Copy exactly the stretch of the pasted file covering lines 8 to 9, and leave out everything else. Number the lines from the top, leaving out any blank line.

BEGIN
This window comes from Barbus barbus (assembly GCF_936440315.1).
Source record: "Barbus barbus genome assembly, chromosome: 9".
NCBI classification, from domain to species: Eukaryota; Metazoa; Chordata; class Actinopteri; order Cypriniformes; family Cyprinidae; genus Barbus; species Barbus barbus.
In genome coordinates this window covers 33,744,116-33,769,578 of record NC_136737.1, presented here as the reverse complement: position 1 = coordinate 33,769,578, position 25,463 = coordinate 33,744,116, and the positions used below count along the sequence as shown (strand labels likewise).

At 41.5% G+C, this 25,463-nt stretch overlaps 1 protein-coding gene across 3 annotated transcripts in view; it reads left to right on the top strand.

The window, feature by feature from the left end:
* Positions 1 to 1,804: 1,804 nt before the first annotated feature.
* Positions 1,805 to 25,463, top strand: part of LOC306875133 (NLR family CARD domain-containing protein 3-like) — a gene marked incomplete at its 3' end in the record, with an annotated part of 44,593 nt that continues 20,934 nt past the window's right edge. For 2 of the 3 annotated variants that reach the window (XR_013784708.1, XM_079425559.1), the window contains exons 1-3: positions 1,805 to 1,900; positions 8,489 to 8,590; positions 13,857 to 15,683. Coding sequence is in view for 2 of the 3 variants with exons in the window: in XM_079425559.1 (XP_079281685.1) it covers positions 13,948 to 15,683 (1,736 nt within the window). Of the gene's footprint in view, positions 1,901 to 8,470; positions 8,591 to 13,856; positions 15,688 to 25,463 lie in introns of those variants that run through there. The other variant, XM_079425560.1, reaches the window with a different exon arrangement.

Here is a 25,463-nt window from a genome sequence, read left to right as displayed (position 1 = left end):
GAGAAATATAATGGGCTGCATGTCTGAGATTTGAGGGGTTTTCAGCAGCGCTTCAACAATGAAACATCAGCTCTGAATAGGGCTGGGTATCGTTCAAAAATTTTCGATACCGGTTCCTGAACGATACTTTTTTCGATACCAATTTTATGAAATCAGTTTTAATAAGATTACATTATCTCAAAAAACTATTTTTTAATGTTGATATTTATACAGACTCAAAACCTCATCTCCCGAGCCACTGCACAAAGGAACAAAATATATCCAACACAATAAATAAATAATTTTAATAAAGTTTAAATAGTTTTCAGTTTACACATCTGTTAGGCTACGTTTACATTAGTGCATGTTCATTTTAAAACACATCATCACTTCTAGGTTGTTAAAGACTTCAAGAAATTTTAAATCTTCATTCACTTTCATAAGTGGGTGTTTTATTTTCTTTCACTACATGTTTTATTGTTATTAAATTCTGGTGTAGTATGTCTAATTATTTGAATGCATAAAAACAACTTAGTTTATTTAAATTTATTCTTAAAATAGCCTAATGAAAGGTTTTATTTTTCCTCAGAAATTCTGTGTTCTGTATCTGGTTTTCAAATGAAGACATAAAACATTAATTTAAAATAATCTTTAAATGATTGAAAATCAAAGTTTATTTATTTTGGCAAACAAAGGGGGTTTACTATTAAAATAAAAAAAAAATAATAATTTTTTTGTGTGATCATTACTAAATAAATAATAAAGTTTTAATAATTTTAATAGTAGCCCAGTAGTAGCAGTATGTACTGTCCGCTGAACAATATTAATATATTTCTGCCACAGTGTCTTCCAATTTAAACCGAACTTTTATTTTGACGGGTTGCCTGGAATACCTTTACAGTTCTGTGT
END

* Positions 1,805 to 25,463, top strand: part of LOC306875133 (NLR family CARD domain-containing protein 3-like) — a gene marked incomplete at its 3' end in the record, with an annotated part of 44,593 nt that continues 20,934 nt past the window's right edge. For 2 of the 3 annotated variants that reach the window (XR_013784708.1, XM_079425559.1), the window contains exons 1-3: positions 1,805 to 1,900; positions 8,489 to 8,590; positions 13,857 to 15,683. Coding sequence is in view for 2 of the 3 variants with exons in the window: in XM_079425559.1 (XP_079281685.1) it covers positions 13,948 to 15,683 (1,736 nt within the window). Of the gene's footprint in view, positions 1,901 to 8,470; positions 8,591 to 13,856; positions 15,688 to 25,463 lie in introns of those variants that run through there. The other variant, XM_079425560.1, reaches the window with a different exon arrangement.

Here is a 25,463-nt window from a genome sequence, read left to right as displayed (position 1 = left end):